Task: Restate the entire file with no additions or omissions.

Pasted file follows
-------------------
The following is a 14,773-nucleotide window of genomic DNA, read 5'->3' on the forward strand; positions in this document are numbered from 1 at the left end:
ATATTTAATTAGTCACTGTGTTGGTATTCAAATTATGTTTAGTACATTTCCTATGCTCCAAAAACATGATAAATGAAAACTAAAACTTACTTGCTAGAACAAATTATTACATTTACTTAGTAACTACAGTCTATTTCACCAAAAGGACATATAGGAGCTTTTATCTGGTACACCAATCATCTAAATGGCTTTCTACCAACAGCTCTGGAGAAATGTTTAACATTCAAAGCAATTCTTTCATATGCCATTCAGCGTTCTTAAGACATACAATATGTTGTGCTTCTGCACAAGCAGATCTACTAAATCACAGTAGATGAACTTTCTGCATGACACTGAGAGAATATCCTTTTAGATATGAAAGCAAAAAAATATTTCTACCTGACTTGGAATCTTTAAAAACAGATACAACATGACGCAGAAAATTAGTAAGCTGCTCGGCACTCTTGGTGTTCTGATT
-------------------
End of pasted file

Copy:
The following is a 14,773-nucleotide window of genomic DNA, read 5'->3' on the forward strand; positions in this document are numbered from 1 at the left end:
ATATTTAATTAGTCACTGTGTTGGTATTCAAATTATGTTTAGTACATTTCCTATGCTCCAAAAACATGATAAATGAAAACTAAAACTTACTTGCTAGAACAAATTATTACATTTACTTAGTAACTACAGTCTATTTCACCAAAAGGACATATAGGAGCTTTTATCTGGTACACCAATCATCTAAATGGCTTTCTACCAACAGCTCTGGAGAAATGTTTAACATTCAAAGCAATTCTTTCATATGCCATTCAGCGTTCTTAAGACATACAATATGTTGTGCTTCTGCACAAGCAGATCTACTAAATCACAGTAGATGAACTTTCTGCATGACACTGAGAGAATATCCTTTTAGATATGAAAGCAAAAAAATATTTCTACCTGACTTGGAATCTTTAAAAACAGATACAACATGACGCAGAAAATTAGTAAGCTGCTCGGCACTCTTGGTGTTCTGATT